The Best 5-Day Ring Road Itinerary
Iceland’s ring road is readymade for epic road trips. And while we always recommend taking your time while travelling, we also understand not everyone can be here for two weeks. For those campers who are keen to zip around the ring road in 5 days, we’ve got you covered. This itinerary around route 1 will have you around the island and back in Reykjavik in no time at all – without missing any highlights along the way.
Day 1: Golden Circle and Vik
After picking up your camper (we’ll hustle you out of the office quick smart) it’s time to discover Iceland’s Golden Circle. There’s no escaping this well-trodden tourist route, made up of Thingvellir National Park, the explosive Geysir, and waterfall Gullfoss. It’s busy with day-trippers from Reykjavik, but a great introduction to Iceland’s natural wonders nonetheless. In half a day you can tick off three boxes: a bit of history, a bit of geothermal activity, and your first stupendous Icelandic waterfall.
We’ve got no time to lose, so after you’ve had your fill of the different views of Gullfoss it’s time to link up with the ring road. Drive south through the knot of roads and rivers, and then turn east on the ring road towards Vik (our campsite for the night). On the way make sure to stop off at Seljalandsfoss and Skogafoss, two gorgeous waterfalls tumbling off the highland shelf. Right before you reach Vik, you’ll also see the turn off to Reynisfjara, Iceland’s most famous black sand beach.
Spend the night at the Vik campsite, which has greatly improved over the years. While in town, it’s well worth walking up to the church for the view of the Reynisdrangar sea stacks off the coast.
Day 2: Skaftafell and the Glacier Lagoon
It’s going to be a big day, so we need to prepare properly. If you’re craving coffee, Skool Beans is a giant yellow school bus at the campsite that has been refitted as a café. Get a couple of brews to-go and buckle up for the 2-hour drive to Skaftafell, part of the vast Vatnajökull National Park.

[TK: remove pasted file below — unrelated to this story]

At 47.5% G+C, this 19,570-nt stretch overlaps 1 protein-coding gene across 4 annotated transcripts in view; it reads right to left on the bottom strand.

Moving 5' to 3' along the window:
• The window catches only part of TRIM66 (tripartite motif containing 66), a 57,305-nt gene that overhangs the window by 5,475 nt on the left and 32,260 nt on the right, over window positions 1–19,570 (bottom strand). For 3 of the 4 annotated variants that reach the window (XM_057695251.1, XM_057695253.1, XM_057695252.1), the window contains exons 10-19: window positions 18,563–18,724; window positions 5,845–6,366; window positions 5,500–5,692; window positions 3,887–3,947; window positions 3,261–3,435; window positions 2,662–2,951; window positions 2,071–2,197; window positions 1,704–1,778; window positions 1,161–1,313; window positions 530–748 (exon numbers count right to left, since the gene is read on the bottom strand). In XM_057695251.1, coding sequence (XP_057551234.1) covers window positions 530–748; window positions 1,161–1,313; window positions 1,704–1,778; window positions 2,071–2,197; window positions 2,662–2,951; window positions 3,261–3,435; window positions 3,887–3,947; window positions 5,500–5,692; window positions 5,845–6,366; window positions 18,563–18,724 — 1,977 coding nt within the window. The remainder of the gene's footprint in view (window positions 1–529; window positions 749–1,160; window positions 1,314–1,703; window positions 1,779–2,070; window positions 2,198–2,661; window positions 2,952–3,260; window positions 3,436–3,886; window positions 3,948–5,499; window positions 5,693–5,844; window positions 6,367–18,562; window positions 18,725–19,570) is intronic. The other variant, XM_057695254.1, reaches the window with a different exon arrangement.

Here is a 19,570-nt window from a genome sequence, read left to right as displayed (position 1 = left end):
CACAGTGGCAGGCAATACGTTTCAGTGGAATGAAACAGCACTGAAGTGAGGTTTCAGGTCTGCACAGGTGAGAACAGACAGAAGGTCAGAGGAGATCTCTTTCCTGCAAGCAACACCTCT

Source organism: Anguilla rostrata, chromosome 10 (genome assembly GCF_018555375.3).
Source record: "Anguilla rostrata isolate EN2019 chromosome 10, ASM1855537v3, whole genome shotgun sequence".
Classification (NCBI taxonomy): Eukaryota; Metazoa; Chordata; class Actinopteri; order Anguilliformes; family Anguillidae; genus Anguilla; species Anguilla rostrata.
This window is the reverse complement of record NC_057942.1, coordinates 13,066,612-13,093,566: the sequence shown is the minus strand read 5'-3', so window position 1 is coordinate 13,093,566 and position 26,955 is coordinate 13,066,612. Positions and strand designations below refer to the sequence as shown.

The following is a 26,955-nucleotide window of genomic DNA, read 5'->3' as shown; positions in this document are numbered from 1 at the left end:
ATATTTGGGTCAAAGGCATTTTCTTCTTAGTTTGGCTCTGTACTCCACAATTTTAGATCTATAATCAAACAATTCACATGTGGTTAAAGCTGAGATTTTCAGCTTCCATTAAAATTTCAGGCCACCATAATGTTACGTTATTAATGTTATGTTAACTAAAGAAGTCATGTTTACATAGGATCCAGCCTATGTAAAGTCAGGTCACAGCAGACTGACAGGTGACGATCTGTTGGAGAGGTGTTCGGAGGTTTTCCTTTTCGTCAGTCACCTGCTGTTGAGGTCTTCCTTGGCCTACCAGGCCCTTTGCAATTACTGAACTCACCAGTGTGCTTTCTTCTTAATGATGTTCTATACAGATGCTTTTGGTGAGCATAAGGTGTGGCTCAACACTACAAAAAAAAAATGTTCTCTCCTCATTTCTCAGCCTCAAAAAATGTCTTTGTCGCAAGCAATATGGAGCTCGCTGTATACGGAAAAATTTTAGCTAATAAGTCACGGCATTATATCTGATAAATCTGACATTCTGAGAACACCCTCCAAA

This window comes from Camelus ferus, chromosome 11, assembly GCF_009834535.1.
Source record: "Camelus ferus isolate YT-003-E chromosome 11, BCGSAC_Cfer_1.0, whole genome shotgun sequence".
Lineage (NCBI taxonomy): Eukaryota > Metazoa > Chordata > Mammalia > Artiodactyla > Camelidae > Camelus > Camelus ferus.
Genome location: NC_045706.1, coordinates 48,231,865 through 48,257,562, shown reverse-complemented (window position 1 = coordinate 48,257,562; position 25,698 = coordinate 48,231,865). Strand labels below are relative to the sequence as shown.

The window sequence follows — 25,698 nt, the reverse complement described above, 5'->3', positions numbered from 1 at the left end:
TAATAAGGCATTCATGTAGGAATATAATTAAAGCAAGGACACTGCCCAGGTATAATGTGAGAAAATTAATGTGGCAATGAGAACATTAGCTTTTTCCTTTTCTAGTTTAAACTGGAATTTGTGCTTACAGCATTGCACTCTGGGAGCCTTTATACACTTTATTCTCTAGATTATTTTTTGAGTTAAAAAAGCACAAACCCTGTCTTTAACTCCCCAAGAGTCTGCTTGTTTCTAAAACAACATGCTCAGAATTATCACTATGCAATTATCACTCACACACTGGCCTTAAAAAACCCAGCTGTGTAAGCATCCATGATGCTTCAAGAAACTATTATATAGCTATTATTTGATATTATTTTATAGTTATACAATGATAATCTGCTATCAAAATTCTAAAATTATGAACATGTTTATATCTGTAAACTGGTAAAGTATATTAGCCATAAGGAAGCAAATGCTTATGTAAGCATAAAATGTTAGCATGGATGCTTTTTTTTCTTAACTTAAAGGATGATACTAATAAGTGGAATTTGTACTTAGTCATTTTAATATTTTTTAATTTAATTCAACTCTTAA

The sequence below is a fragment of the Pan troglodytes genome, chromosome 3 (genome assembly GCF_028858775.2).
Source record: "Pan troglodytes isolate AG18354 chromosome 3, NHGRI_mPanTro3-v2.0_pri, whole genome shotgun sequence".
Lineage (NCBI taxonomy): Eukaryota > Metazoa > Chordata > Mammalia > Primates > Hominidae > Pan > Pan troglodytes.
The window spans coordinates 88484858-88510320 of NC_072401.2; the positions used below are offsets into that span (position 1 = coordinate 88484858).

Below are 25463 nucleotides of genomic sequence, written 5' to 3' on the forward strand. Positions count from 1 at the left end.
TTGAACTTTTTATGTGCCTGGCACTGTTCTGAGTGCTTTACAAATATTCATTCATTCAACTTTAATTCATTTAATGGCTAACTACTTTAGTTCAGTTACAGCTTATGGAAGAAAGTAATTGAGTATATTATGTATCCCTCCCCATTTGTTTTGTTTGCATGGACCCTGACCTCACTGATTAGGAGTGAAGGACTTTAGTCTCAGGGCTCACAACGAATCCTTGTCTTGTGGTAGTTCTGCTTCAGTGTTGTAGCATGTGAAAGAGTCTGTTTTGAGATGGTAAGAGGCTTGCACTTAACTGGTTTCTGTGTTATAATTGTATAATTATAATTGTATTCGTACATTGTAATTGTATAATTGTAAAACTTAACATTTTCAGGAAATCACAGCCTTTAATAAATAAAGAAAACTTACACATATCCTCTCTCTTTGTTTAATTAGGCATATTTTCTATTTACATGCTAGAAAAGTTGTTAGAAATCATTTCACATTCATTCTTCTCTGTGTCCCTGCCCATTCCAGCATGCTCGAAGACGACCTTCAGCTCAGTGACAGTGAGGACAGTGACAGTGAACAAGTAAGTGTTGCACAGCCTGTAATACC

Once its own national park, Skaftafell has since been incorporated into the vast territory of Vatnajökull National Park. Comprising of the glacier itself and all the landscapes surrounding it, this is the biggest national park in Europe. Skaftafell is the perfect place for a hit-and-run visit to get acquainted with the area. After parking at the visitor centre (750ISK), hit the trail that leads you to Svartifoss – about 40 minutes one way. This waterfall tumbles over a cliff of basalt columns and is incredibly picturesque.
Afterwards, make your way to the Sjónarnípa viewpoint – about another 45 minutes from the waterfall. From the viewpoint, hikers are granted an incredible view over the glacier tongue Skaftafellsjökull spilling out through the valley. Unfortunately, that’s probably all we’ve got time for, so head back to the camper and continue along the ring road.
But you won’t be sad for long, because next up is the Jökulsárlón Glacier Lagoon and Diamond Beach. This is probably the most popular attraction in the entire country. Spend some time wandering up and down the lagoon’s edge admiring the glaciers within. Later, head to the coast, where the glaciers wash up on the black sand and slowly melt away. Spend the night at the campsite in Höfn, a great place to sample some of Iceland’s lobster.
Day 3: The East Fjords and Egilsstaðir
The East Fjords were the first part of Iceland to be discovered by the Vikings who sailed west from Norway. They were amazed at the views from the mountains, and how there wasn’t anybody around. 1000 years later, and not much has changed. The mountains here are some of then most awesome, the fjords the deepest. The ring road hugs the coast, diving into the v-shaped fjords and passing through fishing villages of yesteryear.